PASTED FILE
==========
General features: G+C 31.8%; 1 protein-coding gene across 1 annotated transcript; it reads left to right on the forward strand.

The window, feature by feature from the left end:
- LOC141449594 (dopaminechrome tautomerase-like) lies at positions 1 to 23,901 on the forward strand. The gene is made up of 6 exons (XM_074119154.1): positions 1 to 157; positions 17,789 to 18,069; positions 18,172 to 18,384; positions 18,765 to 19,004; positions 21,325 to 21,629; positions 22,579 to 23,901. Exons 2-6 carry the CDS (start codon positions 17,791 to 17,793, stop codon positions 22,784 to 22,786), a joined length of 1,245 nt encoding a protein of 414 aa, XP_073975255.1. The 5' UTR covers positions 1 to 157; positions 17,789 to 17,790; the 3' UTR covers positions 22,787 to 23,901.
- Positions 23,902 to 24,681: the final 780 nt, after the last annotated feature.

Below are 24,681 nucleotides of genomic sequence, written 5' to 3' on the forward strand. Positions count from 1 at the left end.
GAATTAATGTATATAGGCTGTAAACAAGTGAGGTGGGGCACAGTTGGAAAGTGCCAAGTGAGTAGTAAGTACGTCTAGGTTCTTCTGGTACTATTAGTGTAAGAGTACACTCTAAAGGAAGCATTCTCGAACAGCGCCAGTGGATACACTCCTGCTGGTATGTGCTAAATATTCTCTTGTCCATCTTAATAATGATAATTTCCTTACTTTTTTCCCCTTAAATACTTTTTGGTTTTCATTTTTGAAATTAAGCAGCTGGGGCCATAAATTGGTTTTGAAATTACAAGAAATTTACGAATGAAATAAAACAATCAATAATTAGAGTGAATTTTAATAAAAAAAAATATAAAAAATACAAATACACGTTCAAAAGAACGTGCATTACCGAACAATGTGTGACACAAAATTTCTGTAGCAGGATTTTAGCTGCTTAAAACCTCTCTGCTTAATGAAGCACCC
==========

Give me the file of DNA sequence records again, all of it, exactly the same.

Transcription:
General features: G+C 31.8%; 1 protein-coding gene across 1 annotated transcript; it reads left to right on the forward strand.

The window, feature by feature from the left end:
- LOC141449594 (dopaminechrome tautomerase-like) lies at positions 1 to 23,901 on the forward strand. The gene is made up of 6 exons (XM_074119154.1): positions 1 to 157; positions 17,789 to 18,069; positions 18,172 to 18,384; positions 18,765 to 19,004; positions 21,325 to 21,629; positions 22,579 to 23,901. Exons 2-6 carry the CDS (start codon positions 17,791 to 17,793, stop codon positions 22,784 to 22,786), a joined length of 1,245 nt encoding a protein of 414 aa, XP_073975255.1. The 5' UTR covers positions 1 to 157; positions 17,789 to 17,790; the 3' UTR covers positions 22,787 to 23,901.
- Positions 23,902 to 24,681: the final 780 nt, after the last annotated feature.

Below are 24,681 nucleotides of genomic sequence, written 5' to 3' on the forward strand. Positions count from 1 at the left end.
GAATTAATGTATATAGGCTGTAAACAAGTGAGGTGGGGCACAGTTGGAAAGTGCCAAGTGAGTAGTAAGTACGTCTAGGTTCTTCTGGTACTATTAGTGTAAGAGTACACTCTAAAGGAAGCATTCTCGAACAGCGCCAGTGGATACACTCCTGCTGGTATGTGCTAAATATTCTCTTGTCCATCTTAATAATGATAATTTCCTTACTTTTTTCCCCTTAAATACTTTTTGGTTTTCATTTTTGAAATTAAGCAGCTGGGGCCATAAATTGGTTTTGAAATTACAAGAAATTTACGAATGAAATAAAACAATCAATAATTAGAGTGAATTTTAATAAAAAAAAATATAAAAAATACAAATACACGTTCAAAAGAACGTGCATTACCGAACAATGTGTGACACAAAATTTCTGTAGCAGGATTTTAGCTGCTTAAAACCTCTCTGCTTAATGAAGCACCC